By César Augusto Márquez
In 1939 Venezuelan sports history changed when Alejandro Carrasquel became the first Venezuelan to play in Major League Baseball.
In so doing, he forever opened a door that has seen almost 400 Venezuelans pass through, from Hall of Famer Luis Aparicio and David Concepción all the way to youngsters Gleyber Torres of the Yankees and Ronald Acuña Jr. of the Braves.
A New Era
A few months before World War II began, the Venezuelan government was in transition after a period of dictatorships, the last of which lasted 27 years. The country was starting to take its first steps toward modernity.
Under those circumstances, Alejandro “El Patón” Carrasquel became one of Venezuela’s first major sports idols as he planted the first seeds that would germinate completely two years later when Venezuela won the 1941 Amateur World Series in Havana, Cuba. The tournament would later be known as the Baseball World Cup.
“The context in which El Paton debuted in the big leagues is of a Venezuela that fought to exit barbarism and a historical international context in which World War II was starting and some players needed to serve in the armed forces,” said Venezuelan historian Javier González, the author of the biography: “El Patón Carrasquel, primer venezolano en Grandes Ligas.”
Unlike this era in which international players sign at 16, Carrasquel reached the majors at 27 after a succesful stint as a pitcher in Venezuela and Cuba, where he played with Valdés, where he was seen by renowned scout Joe Cambria, who recommended him to Clark Griffith, the owner of the Washington Senators.
In February 1939 Carrasquel took his first trip from Cuba to the United States, where he landed in the port of Tampa. Actually, because of legislation in place since 1917 in the United States, no illiterate foreigner could enter the U.S. He was sent back to the port of entry.
Days passed before Griffith paid the necessary $400 fee and assumed responsibility for Carraquel. That same month he reached Orlando, Fla., the spring training home of the Senators.
The news of the imminent debut of the first Venezuelan in the big leagues was something that resonated as a great success with the sports media back home.
“News from a Cuban outlet informs us that recently our paisano and magnificent player Alejandro Carrasquel was signed to play with the Washington Senadores,” wrote the Venezuelan daily El Universal on Jan. 24, 1939.
Finally on April 23, 1939, he made his debut with 5 ⅓ innings of one-run ball against the Yankees. He had to settle for a no-decision that day, but he had the opportunity to prove that he could pitch at the highest level.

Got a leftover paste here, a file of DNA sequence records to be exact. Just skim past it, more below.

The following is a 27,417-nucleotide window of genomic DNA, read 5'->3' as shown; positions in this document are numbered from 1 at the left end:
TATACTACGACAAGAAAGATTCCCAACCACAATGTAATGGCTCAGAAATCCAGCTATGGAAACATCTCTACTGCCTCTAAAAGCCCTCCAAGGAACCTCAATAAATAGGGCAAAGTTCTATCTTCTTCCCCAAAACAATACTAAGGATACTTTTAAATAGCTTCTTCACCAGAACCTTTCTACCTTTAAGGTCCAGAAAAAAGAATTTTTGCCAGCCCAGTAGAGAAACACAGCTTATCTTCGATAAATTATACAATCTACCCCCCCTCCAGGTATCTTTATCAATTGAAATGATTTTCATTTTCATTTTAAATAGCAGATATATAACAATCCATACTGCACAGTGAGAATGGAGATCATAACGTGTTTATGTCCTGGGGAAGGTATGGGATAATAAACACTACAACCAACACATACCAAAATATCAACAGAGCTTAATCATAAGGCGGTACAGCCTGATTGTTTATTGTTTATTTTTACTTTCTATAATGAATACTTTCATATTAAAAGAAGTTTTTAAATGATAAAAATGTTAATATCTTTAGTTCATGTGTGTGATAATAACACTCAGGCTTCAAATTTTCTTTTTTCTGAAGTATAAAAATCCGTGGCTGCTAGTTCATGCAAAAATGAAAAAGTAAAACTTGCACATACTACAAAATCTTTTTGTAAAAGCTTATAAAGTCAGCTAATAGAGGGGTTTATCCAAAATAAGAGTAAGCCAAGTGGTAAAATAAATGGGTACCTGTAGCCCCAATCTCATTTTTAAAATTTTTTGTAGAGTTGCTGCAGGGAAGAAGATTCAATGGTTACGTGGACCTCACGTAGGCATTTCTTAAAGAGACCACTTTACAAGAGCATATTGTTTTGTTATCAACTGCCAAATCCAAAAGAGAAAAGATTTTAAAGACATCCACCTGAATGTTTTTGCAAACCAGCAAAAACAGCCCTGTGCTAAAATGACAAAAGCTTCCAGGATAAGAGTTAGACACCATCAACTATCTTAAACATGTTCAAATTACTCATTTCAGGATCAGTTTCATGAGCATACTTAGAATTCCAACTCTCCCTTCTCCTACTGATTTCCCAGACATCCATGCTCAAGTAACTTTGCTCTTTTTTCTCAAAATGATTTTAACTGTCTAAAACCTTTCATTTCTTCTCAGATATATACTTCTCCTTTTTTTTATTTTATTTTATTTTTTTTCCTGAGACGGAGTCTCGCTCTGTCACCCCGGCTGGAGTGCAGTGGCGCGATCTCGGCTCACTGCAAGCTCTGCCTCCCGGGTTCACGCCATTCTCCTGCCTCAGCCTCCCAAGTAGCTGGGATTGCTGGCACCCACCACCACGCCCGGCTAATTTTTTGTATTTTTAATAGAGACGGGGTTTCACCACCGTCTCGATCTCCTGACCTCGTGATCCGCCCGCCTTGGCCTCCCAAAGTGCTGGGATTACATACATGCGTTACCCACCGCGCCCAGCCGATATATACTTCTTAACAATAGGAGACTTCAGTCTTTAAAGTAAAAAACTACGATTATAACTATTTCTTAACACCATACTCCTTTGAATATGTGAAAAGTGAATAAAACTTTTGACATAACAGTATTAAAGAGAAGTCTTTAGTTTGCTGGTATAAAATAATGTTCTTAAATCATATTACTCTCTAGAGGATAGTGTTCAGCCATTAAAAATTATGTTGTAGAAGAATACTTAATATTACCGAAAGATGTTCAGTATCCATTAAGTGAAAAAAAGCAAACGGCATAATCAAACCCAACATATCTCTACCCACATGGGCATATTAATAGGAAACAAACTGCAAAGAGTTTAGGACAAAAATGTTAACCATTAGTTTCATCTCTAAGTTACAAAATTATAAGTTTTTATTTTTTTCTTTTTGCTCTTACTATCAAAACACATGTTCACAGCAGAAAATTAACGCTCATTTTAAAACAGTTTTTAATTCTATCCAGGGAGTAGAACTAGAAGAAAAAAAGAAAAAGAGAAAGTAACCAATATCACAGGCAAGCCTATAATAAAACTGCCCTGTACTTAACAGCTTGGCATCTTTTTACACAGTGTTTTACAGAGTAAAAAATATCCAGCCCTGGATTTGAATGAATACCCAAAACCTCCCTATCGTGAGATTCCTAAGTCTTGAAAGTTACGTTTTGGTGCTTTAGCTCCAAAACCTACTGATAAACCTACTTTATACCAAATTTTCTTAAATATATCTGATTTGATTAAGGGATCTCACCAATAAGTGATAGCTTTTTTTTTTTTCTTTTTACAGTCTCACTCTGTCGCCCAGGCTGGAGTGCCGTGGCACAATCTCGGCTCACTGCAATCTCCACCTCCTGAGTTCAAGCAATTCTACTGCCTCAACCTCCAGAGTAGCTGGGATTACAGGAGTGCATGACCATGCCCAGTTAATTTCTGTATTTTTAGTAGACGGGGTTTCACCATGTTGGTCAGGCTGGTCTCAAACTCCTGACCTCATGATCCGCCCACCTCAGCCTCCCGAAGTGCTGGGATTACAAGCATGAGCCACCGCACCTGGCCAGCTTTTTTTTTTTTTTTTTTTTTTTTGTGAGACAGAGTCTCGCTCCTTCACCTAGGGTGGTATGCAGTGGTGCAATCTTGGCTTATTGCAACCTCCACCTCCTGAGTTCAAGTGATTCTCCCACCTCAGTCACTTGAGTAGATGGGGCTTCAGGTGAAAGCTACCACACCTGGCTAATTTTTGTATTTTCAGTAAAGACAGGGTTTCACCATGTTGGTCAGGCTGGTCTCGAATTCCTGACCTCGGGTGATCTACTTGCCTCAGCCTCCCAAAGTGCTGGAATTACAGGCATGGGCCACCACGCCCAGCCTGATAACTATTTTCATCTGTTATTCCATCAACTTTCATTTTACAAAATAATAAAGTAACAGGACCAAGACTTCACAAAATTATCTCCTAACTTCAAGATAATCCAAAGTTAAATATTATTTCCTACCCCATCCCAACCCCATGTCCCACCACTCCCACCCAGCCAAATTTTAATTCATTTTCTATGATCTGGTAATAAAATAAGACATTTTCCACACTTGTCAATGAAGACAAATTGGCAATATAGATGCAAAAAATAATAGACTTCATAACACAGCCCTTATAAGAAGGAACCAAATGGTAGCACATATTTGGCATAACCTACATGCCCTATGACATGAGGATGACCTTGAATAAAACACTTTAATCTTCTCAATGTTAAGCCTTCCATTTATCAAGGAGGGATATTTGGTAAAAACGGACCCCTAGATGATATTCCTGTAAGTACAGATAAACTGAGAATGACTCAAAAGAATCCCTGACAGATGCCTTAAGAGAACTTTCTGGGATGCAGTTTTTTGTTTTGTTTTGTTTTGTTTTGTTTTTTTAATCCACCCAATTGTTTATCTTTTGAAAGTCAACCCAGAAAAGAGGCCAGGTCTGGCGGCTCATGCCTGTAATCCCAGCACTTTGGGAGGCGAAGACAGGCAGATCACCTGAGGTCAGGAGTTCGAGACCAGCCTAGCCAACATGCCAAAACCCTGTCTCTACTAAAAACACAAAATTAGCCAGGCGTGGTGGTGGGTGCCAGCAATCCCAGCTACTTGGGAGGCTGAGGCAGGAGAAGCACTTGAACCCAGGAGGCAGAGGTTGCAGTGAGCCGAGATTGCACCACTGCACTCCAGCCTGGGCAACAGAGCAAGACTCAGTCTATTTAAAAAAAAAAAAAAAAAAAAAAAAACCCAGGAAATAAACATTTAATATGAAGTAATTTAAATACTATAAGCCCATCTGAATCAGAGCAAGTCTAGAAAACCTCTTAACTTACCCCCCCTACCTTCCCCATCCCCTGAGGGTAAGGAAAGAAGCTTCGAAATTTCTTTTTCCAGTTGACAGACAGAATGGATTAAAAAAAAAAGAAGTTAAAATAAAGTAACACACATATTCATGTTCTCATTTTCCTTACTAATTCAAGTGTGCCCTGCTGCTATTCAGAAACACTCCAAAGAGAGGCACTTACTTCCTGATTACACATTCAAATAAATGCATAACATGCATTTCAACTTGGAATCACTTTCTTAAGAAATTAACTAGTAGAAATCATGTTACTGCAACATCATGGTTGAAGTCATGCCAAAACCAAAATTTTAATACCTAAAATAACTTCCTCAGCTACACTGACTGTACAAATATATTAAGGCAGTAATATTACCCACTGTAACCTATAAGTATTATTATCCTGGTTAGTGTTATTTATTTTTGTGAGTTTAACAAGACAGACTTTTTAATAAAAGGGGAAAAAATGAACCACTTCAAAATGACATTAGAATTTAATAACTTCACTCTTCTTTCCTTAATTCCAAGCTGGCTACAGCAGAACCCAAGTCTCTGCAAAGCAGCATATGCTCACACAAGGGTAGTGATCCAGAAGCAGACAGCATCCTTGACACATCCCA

A month later, he made history again. On May 30 at Griffith Stadium batting against Nels Potter of the Philadelphia Athletics Carrasquel delivered a solo shot to left field for the the first home run by a Venezuelan in the majors.
He finished his rookie season with a 5-9 record, 4.69 ERA and seven complete games in 40 games, 17 as a starter.
Carrasquel remained in the majors through the 1945 season before accepting an offer to play in Mexico. He returned for a brief cameo as a reliever in 1949 with the Chicago White Sox, making three appearances.
“Carrasquel’s trascendence in Washington was very important because it allowed the team to count on a good pitcher capable to handle many roles during an important period like World War II, when many (American) players had to enlist in the military,” Gonzalez said.”
He did more than replace players who went off to war.
Carrasquel opened the door for almost 400 Venezuelans to follow his march to the majors. According to Baseball Reference 388 Venezuelans have played in the majors as of this week.
Even Carrasquel’s last name has great meaning for Venezuelan baseball and of their place in the big leagues. His nephew Alfonso “Chico” Carrasquel made his own mark on the history books in 1951 when he became the first Latin American to play in an All-Star Game.
“The legacy of Alejando Carrasquel has great meaning, not only for my family but also for Venezuelan baseball in general,” said Alejandro’s nephew, Emilio Carrasquel, the scout who signed longtime Seattle Mariners ace Félix Hernández.
When Jose Altuve leads the Venezuelan contingent at the Midsummer Classic in Washington this month, he’ll do it in the same city where el Patón opened the doors 79 years ago for all those men who were born in the land of Simon Bolivar.
Featured Image: Courtesy of the Boston Public Library, Leslie Jones Collection